One of the best parts of being commissioner is having the opportunity to travel across Kentucky, talking with and spending time with students, educators, parents and community stakeholders. There are many good things happening in schools and communities across the Commonwealth, and I am privileged to get to see and hear so much of it for myself.
One of my most recent trips was to Graves County, a real Western Kentucky gem. I met and talked with leaders, teachers and students, and got to help celebrate the retirement of the district’s outstanding outgoing superintendent, Kim Dublin. In my conversation with the whole group, we talked quite a bit about jobs. I asked the students how many of them had seen or heard of full-service gas station attendants. They looked at me like I had two heads, and rightly so. Full-service gas station attendants don’t exist anymore in most places in the U.S.
I told students the full-service gas station attendant was just one example of a job that existed not too long ago that we rarely, if ever, see today. Technology, automation, artificial intelligence and societal change are accelerating the rate at which jobs that require lower levels of skill and expertise are being eliminated. These shifts are happening not only in the retail sector, but in fields like advanced manufacturing and healthcare. Robots are not only cleaning floors, taking inventory at Walmart and filling orders at Amazon fulfillment centers, they are used in surgery.
It is imperative that we ensure our students have the knowledge and skills needed to be competitive in this changing economy. For example, 3-D printing is beginning to revolutionize manufacturing by shortening production times and shrinking supply chains, so the skills people need to run those machines are drastically different than what people used to need to work on a factory assembly line. Understanding how technology is affecting us in the present and how our schools have to adapt quickly to those changes is not easy, but we have to do it. Otherwise, many of our children will be wholly underprepared for the 21st century workforce.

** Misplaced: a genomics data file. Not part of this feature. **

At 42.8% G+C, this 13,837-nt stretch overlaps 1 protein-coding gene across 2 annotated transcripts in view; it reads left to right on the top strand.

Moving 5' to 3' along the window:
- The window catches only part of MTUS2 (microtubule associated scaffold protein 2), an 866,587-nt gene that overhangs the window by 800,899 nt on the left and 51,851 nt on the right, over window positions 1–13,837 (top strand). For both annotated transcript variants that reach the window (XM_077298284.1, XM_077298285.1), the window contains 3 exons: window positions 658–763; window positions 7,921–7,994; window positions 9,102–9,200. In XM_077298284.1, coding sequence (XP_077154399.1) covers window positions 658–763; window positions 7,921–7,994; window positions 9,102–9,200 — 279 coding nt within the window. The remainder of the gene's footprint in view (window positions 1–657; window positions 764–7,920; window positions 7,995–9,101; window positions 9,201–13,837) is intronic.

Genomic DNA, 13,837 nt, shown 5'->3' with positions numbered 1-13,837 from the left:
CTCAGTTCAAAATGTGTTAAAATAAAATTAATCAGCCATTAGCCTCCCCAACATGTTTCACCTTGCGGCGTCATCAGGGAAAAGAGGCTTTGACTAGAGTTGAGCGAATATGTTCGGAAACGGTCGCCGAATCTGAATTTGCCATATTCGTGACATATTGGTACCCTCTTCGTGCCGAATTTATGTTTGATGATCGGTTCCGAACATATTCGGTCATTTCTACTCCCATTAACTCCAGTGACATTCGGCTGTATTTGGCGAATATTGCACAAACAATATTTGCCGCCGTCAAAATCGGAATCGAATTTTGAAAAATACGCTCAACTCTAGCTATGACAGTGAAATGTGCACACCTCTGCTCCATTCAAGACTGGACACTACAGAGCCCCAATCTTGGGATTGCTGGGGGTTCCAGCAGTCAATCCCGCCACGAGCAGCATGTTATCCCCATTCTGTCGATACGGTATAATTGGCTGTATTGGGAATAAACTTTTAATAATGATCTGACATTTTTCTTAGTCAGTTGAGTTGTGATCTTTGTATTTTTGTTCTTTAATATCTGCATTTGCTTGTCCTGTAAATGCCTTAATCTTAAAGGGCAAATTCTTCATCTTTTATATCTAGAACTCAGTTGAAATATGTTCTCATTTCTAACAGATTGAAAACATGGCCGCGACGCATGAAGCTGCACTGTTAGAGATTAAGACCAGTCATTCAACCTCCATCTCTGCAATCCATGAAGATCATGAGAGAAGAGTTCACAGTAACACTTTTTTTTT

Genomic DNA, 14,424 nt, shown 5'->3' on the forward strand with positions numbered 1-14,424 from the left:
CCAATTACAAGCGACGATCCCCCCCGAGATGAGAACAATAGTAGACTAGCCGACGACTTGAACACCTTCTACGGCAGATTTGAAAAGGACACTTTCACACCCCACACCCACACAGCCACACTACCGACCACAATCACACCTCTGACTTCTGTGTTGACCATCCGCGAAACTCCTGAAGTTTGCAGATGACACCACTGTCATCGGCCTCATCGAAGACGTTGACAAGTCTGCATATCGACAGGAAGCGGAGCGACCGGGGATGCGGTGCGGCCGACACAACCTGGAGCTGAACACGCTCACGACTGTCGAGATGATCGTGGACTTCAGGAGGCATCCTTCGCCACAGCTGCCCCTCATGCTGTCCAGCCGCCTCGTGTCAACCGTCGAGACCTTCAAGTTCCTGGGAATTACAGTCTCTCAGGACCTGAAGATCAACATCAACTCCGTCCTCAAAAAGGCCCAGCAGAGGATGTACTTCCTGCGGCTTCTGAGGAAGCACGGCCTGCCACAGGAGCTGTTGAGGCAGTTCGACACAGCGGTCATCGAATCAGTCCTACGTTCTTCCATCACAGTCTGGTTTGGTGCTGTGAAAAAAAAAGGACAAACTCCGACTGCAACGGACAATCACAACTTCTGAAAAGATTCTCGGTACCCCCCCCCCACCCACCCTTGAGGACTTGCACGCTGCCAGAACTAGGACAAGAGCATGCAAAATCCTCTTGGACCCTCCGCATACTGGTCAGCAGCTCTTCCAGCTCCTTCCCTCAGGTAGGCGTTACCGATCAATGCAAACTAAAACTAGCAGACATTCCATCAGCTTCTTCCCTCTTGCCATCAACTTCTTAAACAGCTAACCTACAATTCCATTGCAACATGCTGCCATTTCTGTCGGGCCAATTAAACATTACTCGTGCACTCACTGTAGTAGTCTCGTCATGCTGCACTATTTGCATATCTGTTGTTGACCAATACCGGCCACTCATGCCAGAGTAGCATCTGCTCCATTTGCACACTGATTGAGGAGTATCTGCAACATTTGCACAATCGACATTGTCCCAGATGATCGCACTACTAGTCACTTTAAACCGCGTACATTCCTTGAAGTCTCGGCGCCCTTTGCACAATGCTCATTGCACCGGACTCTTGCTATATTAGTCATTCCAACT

I’ve spent most of my adult life in education or in government working with and supporting schools and postsecondary institutions. I’ve been a teacher, a college professor, a state government administrator, and for the past 15 months, Kentucky’s chief state schools officer. I understand that things in education can sometimes be slow to change. It takes time to see a need in the workforce, devise a strategy to meet the need, train your educators, change classroom practices and then wait a few more years to see how those strategies translate into the workplace.
But the amount of time it takes to produce the next industry-changing technology is growing shorter, so the amount of time it takes schools to respond also must be quicker. Otherwise, our children and our Commonwealth will suffer.
There is no silver bullet for better aligning schools with current workforce demand or for accelerating the rate of change in our schools. It involves schools working collaboratively with business and industry stakeholders on a continual basis to see where the skills gaps are emerging and then responding quickly – together – to meet those needs. It involves us at the Kentucky Department of Education working to remove barriers, encouraging innovation, facilitating relationship building, and supporting districts and schools in their innovation and partnership efforts. It isn’t just one program or one skill area we need to work on. It’s a shift in mindset for all of us.
Kentucky’s students, parents and employers expect schools to adapt. We can and we will. Kentucky’s schools are staffed by leaders and teachers who are not only loving and compassionate, but they are also innovative and skilled professionals. I truly believe that in creating schools that ensure students have the knowledge and skills today’s employers expect and demand of workers, Kentucky schools will lead the way.